What Antiperspirant Is, Who Uses It, and Why It Stains
Antiperspirant is a substance or formulation that people apply to their skin in order to prevent or reduce sweating.
These active ingredients are what cause antiperspirants to stain so badly. When a person wearing antiperspirant sweats, the aluminum chloride, or whatever metallic salt is in the antiperspirant, mixes with their sweat and forms a plug. Once this happens the antiperspirant is likely to leave a yellowish stain on any clothes it comes into contact with. We aren’t sure why this happens, but some propose that it is because antiperspirants are very acidic. At any rate, these yellowish stains are often permanent, or at least, hard to remove.
Anyone can use antiperspirant in situations where they want to sweat less, but it essential for people with hyperhidrosis. Hyperhidrosis is a condition in which people sweat excessively, even when it doesn’t benefit them physiologically to do so. Unfortunately, people who sweat constantly also need to wear antiperspirant continuously. This means that clothing is prone to staining and often needs to be replaced which adds more financial pressure to people who already have to deal with the hefty cost of treating hyperhidrosis. In order to stop this cycle of clothing destruction people need to understand how to deal with antiperspirants stains.
Preventing a stain is often easier than having to remove a stain. Here are some tips on how to prevent antiperspirant stains so they don’t happen in the first place:
Choose the Right Antiperspirant
Try to find an antiperspirant that does not stain badly. Many people struggle to
Apply Antiperspirant Correctly
Antiperspirant is meant to be applied to dry skin. It is also a good idea to apply it at night so that it has time to sink into skin and work efficiently the next day. Doing this can reduce some of the rub off that occurs, although dry antiperspirant can still easily stain. It is not necessary to apply multiple layers, so apply a thin layer that is less likely to rub off.
The biggest place that antiperspirant stains accumulate is in the armpit. If someone knows they will be sweating excessively then they can purchase and use garment protectors, also known as garment shields. There are pads made specifically for people with this problem. They are pads the size of an armpit that can adhere to the inside of a shirt and absorb sweat so that it doesn’t show or stain clothes.
How To Get Antiperspirant Stains Out
If you can’t prevent a stain, then you’ve got to try and wash it out. Here are a few methods you can use to get an antiperspirant stain out:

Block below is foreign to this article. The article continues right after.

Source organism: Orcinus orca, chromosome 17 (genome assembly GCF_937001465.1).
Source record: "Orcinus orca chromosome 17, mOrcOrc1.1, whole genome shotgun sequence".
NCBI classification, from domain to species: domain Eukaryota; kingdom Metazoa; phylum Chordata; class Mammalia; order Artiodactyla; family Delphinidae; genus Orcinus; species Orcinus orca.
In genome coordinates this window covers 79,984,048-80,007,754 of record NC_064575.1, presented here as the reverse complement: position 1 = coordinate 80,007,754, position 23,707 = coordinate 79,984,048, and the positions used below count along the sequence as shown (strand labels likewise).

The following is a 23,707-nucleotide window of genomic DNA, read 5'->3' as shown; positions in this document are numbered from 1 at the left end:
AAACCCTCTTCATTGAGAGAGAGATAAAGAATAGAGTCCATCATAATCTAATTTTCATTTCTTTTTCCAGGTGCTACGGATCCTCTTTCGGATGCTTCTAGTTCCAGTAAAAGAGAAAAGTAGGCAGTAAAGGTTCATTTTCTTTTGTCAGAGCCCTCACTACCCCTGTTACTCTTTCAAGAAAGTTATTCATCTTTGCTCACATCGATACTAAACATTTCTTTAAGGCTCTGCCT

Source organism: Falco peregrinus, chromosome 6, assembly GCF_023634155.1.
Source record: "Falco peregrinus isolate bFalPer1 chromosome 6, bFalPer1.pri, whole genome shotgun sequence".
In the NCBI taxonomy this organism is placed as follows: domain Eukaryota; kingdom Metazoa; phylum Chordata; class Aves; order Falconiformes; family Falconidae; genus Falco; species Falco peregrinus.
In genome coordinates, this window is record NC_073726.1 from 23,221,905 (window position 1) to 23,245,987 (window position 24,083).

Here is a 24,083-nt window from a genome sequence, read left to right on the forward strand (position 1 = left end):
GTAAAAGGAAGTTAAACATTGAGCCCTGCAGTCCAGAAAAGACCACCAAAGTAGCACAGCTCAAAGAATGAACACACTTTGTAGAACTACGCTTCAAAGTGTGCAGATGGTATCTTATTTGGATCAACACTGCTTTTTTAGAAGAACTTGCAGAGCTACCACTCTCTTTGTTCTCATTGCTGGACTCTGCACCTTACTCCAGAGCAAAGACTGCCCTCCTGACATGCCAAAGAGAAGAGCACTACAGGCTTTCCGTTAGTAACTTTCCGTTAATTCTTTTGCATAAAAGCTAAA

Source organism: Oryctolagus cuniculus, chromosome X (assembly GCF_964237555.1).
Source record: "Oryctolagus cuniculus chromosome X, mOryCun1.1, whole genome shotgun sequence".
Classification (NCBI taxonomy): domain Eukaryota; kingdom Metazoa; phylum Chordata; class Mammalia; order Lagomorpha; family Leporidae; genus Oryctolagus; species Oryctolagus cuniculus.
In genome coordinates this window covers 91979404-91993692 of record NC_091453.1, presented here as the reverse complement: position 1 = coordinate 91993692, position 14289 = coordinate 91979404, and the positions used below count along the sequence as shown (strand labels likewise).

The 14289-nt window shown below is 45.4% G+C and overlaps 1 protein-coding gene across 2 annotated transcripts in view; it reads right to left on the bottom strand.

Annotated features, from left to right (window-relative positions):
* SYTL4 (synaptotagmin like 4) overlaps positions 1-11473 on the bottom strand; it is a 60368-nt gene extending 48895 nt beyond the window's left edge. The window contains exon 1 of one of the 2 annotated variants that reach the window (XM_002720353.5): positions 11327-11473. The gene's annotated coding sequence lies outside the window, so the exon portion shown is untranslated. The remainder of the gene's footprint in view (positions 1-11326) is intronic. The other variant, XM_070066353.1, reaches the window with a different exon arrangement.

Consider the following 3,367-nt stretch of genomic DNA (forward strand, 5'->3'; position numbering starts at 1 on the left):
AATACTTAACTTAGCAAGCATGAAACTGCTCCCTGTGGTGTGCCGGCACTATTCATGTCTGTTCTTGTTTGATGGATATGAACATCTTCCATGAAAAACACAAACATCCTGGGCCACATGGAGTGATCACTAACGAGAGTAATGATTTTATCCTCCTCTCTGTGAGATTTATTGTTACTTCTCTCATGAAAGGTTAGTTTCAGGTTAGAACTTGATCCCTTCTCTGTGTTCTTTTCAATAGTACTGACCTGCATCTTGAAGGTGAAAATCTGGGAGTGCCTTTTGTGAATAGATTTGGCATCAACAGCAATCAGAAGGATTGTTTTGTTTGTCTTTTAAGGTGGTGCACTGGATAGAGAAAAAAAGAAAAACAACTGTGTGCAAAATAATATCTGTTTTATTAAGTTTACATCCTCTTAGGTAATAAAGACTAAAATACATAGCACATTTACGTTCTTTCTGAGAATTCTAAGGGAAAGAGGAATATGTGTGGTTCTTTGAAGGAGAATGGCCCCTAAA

- Rinse the stain in cold water.
- If the garment is delicate or if a stain has had time to settle then soak it in a mixture of baking soda, water and white vinegar solution. This will counter the acidity from the antiperspirant.
- Wash the clothes and see if it worked.
- Turn the clothing inside out and find the stain.
- Pour white vinegar onto the stain and let it sit for a minute.
- Scrub the stain with a toothbrush until it looks like it is coming loose.
- Pour more vinegar onto the stain and allow it to sit overnight.
- Wash the piece of clothing like you normally would in the washing machine. If the stain is still present, repeat the process again.
There is no way to guarantee that these methods will remove all antiperspirant stains, but it will greatly reduce their appearance.
If the above method doesn’t work then you can try using a detergent or stain remover with oxygen bleach to try and get the stain out. The sooner you wash a stained item the better your results will be.
One study found that pre-treating with a stain remover like Vanish could reduce the visibility of stains, but interactions between commercial detergents and the stain remover decreased its effectiveness.
Unfortunately, antiperspirant stains are hard to remove, but with care most stains can either be prevented or treated.
- Pariser, D. M. (2014). Hyperhidrosis (4th ed., Vol. 32). Philadelphia, PA: Elsevier.
- Out, Out, Pesky Sweat Stains. (2011, May 11). Wall Street Journal. Retrieved November 5, 2018, from https://www.wsj.com/articles/SB10001424052748703859304576305372447004628
- A novel washing algorithm for underarm stain removal. (2017). IOP Conf. Series: Materials Science and Engineering, 254. doi:10.1088/1757-899X/254/8/082001